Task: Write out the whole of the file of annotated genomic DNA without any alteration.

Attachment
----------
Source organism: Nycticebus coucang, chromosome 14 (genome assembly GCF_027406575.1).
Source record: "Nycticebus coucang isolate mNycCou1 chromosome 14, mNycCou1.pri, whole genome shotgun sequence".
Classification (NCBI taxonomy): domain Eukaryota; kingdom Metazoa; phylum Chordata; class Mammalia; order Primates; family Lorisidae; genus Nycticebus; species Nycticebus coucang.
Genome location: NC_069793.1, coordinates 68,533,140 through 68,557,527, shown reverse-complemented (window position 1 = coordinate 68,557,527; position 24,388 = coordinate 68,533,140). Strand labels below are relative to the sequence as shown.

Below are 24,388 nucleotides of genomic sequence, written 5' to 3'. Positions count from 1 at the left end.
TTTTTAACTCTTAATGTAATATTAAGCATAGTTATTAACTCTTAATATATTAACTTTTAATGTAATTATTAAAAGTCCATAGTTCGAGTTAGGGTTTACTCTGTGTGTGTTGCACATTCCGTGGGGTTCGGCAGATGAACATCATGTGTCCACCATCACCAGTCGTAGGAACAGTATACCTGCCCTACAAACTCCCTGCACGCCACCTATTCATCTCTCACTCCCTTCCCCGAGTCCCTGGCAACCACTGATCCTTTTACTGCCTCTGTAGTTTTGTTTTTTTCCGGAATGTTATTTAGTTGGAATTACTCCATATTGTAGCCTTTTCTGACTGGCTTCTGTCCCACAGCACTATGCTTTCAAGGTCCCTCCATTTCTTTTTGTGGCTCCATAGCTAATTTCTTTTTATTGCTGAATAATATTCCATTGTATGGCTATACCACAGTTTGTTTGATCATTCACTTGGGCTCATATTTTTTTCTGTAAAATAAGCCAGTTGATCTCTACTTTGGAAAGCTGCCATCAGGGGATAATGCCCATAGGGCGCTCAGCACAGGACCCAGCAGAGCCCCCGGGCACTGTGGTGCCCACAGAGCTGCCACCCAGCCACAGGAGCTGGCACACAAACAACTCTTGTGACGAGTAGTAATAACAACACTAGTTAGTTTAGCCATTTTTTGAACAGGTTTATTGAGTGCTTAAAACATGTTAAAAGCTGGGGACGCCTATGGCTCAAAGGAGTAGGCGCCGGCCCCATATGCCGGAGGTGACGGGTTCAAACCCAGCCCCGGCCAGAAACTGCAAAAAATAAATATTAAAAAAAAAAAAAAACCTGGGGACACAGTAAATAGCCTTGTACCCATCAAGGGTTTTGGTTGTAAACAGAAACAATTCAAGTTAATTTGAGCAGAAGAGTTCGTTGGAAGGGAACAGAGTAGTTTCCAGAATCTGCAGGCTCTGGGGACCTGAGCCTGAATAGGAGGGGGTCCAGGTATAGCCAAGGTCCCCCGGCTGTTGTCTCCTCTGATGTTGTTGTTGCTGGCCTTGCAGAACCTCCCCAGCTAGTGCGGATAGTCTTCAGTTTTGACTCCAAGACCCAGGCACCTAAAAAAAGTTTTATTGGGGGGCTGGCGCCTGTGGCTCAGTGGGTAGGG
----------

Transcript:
Source organism: Nycticebus coucang, chromosome 14 (genome assembly GCF_027406575.1).
Source record: "Nycticebus coucang isolate mNycCou1 chromosome 14, mNycCou1.pri, whole genome shotgun sequence".
Classification (NCBI taxonomy): domain Eukaryota; kingdom Metazoa; phylum Chordata; class Mammalia; order Primates; family Lorisidae; genus Nycticebus; species Nycticebus coucang.
Genome location: NC_069793.1, coordinates 68,533,140 through 68,557,527, shown reverse-complemented (window position 1 = coordinate 68,557,527; position 24,388 = coordinate 68,533,140). Strand labels below are relative to the sequence as shown.

Below are 24,388 nucleotides of genomic sequence, written 5' to 3'. Positions count from 1 at the left end.
TTTTTAACTCTTAATGTAATATTAAGCATAGTTATTAACTCTTAATATATTAACTTTTAATGTAATTATTAAAAGTCCATAGTTCGAGTTAGGGTTTACTCTGTGTGTGTTGCACATTCCGTGGGGTTCGGCAGATGAACATCATGTGTCCACCATCACCAGTCGTAGGAACAGTATACCTGCCCTACAAACTCCCTGCACGCCACCTATTCATCTCTCACTCCCTTCCCCGAGTCCCTGGCAACCACTGATCCTTTTACTGCCTCTGTAGTTTTGTTTTTTTCCGGAATGTTATTTAGTTGGAATTACTCCATATTGTAGCCTTTTCTGACTGGCTTCTGTCCCACAGCACTATGCTTTCAAGGTCCCTCCATTTCTTTTTGTGGCTCCATAGCTAATTTCTTTTTATTGCTGAATAATATTCCATTGTATGGCTATACCACAGTTTGTTTGATCATTCACTTGGGCTCATATTTTTTTCTGTAAAATAAGCCAGTTGATCTCTACTTTGGAAAGCTGCCATCAGGGGATAATGCCCATAGGGCGCTCAGCACAGGACCCAGCAGAGCCCCCGGGCACTGTGGTGCCCACAGAGCTGCCACCCAGCCACAGGAGCTGGCACACAAACAACTCTTGTGACGAGTAGTAATAACAACACTAGTTAGTTTAGCCATTTTTTGAACAGGTTTATTGAGTGCTTAAAACATGTTAAAAGCTGGGGACGCCTATGGCTCAAAGGAGTAGGCGCCGGCCCCATATGCCGGAGGTGACGGGTTCAAACCCAGCCCCGGCCAGAAACTGCAAAAAATAAATATTAAAAAAAAAAAAAAACCTGGGGACACAGTAAATAGCCTTGTACCCATCAAGGGTTTTGGTTGTAAACAGAAACAATTCAAGTTAATTTGAGCAGAAGAGTTCGTTGGAAGGGAACAGAGTAGTTTCCAGAATCTGCAGGCTCTGGGGACCTGAGCCTGAATAGGAGGGGGTCCAGGTATAGCCAAGGTCCCCCGGCTGTTGTCTCCTCTGATGTTGTTGTTGCTGGCCTTGCAGAACCTCCCCAGCTAGTGCGGATAGTCTTCAGTTTTGACTCCAAGACCCAGGCACCTAAAAAAAGTTTTATTGGGGGGCTGGCGCCTGTGGCTCAGTGGGTAGGG